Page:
MTCircular Summer/Autumn 2015

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PERSPECTIVES FROM CIRCLES NATIONWIDE

Plan, Deliver, Build Community THREE KEYS TO SUSTAINABILITY by Fawn Nguyen

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ack in January, at the Joint Mathematics Meeting in San Antonio, I was privileged to talk about our Math Teachers’ Circle in beautiful Thousand Oaks, California. I presented three key components that help us sustain a viable community of math teachers and math professors. The three key components are: 1) Planning, 2) Delivering, and 3) Building Community. We invested time and resources in these components when we first established our Circle three years ago. Since then, we have continued to contribute equal attention to these key structures as we work to sustain the success of our Circle. Planning involves applying for grants, scheduling speakers, and getting the word out to math teachers. We currently have secured three grants, one of which is directly from our host university – a testament to the institution’s unwavering support to keep and grow our Circle. We use the funds for speakers’ honoraria and catered dinners. Scheduling speakers means we need to contact people months in advance. We need to have our dates set, yet be flexible enough to change them to meet our speaker’s timeline. Another critical part of planning is advertising. Our website (http://www.mathteacherscircleto.org/) is one way we advertise, but we also send out an electronic flyer to past participants and to the math specialist of our county. Our professors invite student teachers at the university, and I invite teachers from the workshops where I present. The second key component is delivering. We are only as good as what we can deliver to our attendees. We make sure we present rich mathematical problems that are non-routine and have various solution strategies. Our goal is for teachers to take on the role of the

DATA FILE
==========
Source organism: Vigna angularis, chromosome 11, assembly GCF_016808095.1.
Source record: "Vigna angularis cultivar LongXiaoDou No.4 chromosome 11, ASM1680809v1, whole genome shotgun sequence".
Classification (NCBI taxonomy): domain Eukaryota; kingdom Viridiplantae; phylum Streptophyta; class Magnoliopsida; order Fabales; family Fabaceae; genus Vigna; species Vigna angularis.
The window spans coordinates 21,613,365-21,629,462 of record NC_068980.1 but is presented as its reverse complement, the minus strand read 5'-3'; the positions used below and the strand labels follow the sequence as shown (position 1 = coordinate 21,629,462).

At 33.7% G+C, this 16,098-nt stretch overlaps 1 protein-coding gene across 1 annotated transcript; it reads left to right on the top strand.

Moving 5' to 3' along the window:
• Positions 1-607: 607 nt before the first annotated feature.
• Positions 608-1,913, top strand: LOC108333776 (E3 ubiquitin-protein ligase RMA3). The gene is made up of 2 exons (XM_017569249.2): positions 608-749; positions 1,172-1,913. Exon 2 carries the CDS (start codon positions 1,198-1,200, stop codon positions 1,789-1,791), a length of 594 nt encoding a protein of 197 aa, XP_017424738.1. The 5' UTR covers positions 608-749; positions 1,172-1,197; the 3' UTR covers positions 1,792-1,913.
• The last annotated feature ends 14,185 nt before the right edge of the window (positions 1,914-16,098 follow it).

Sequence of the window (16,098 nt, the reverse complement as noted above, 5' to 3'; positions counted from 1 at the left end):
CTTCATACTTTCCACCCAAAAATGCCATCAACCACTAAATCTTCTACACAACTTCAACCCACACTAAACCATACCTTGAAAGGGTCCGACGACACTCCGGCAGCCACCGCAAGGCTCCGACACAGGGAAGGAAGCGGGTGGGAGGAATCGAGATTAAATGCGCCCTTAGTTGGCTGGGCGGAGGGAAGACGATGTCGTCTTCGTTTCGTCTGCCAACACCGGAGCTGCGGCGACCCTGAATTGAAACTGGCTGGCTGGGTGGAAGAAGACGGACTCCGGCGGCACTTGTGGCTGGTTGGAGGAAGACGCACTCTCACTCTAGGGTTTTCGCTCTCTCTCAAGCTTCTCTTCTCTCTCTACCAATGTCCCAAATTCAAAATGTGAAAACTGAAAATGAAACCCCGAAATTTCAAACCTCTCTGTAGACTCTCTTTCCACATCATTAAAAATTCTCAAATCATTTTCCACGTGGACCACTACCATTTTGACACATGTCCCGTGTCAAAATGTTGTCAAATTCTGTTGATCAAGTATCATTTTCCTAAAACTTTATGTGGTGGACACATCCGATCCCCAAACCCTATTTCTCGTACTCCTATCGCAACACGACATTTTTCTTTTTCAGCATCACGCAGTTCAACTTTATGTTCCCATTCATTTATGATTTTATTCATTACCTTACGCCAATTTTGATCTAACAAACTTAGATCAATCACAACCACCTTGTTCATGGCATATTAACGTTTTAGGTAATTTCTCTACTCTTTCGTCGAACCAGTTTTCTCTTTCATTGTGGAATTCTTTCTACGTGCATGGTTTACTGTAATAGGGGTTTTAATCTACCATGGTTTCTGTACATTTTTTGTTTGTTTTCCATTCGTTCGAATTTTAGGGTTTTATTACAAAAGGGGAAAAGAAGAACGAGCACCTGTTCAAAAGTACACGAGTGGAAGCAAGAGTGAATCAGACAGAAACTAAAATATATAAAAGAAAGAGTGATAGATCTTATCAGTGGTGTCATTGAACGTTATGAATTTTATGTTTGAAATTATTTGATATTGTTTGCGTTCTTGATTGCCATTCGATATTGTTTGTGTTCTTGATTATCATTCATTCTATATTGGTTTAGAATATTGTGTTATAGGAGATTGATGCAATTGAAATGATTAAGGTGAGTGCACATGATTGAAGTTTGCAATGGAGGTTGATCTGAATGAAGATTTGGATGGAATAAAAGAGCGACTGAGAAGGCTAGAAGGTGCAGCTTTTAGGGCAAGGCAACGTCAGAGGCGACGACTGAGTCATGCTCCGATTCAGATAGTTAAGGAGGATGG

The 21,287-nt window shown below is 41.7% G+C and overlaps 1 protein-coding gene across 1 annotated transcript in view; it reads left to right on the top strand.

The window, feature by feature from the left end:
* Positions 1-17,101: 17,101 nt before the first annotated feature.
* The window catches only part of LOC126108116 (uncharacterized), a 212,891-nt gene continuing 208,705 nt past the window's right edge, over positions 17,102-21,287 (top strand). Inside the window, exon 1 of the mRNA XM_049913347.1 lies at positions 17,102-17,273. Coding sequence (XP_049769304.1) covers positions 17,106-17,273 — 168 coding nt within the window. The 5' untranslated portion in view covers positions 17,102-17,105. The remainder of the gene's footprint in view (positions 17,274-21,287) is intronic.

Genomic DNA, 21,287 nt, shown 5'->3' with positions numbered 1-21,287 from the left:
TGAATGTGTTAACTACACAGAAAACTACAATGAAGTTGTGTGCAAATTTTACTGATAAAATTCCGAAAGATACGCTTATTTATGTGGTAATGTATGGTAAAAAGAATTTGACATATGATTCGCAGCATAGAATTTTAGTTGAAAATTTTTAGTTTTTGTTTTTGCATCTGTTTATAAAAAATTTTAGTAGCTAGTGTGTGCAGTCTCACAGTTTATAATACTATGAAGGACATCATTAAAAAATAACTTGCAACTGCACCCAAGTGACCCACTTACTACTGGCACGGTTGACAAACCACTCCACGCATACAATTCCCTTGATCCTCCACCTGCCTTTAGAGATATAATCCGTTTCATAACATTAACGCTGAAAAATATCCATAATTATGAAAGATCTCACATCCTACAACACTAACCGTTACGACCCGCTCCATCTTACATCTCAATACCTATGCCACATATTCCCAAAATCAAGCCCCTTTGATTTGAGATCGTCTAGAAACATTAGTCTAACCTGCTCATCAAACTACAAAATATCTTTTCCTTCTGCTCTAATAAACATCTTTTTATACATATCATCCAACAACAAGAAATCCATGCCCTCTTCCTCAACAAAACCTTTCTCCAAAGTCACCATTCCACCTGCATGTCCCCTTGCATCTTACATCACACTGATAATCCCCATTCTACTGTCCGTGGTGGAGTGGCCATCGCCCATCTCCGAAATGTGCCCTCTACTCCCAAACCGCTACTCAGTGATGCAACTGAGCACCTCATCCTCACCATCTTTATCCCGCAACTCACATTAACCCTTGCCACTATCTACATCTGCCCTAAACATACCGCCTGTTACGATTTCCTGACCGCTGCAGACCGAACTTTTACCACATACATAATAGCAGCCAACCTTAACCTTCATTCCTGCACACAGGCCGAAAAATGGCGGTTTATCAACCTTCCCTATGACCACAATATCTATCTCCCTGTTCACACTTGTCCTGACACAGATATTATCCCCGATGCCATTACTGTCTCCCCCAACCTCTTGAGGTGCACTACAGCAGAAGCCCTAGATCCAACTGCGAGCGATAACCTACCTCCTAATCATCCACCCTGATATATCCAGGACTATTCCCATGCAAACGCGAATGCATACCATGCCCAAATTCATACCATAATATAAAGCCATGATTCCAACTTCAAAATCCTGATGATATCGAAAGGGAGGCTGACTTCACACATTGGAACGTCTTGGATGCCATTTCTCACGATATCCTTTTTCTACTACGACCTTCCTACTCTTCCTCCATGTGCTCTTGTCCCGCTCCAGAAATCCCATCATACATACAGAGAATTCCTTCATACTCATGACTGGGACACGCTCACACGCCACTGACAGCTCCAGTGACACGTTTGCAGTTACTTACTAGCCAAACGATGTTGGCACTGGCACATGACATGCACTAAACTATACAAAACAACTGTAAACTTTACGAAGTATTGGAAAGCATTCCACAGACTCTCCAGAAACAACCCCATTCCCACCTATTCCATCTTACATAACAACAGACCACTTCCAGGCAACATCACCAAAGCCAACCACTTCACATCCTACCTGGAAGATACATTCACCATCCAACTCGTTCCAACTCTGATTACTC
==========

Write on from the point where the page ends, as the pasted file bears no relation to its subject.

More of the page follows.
learner while enriching their own mathematical experience. We emphasize the appropriate Common Core State Standards for Mathematical Practice in every session. At a minimum we want teachers to struggle productively (persevere!) and critique each other’s reasoning at every session, no matter what the problem is. It is not the goal of our delivery for teachers to repeat the same task with their students, but rather for teachers to come away inspired and confident to teach mathematics in ways that foster critical thinking and collaboration. Building Community means taking care of our people - a professional group of math professors, teachers, and future teachers - so that folks will come back and invite others to join! We value our attendees by serving a delicious dinner at the start of each session. This is our time for conversations, to meet someone new, or to catch up with a colleague. We value our attendees by starting on time and finishing on time. We provide attendees with resources related to each session. We understand that the building of our Math Teachers’ Circle community starts and ends at respecting our teachers and the very hard work that they do as educators. ⊆

The Math Teachers’ Circle of Thousand Oaks works on a knotted problem together.

American Institute of Mathematics · Summer/Autumn 2015 · MTCircular

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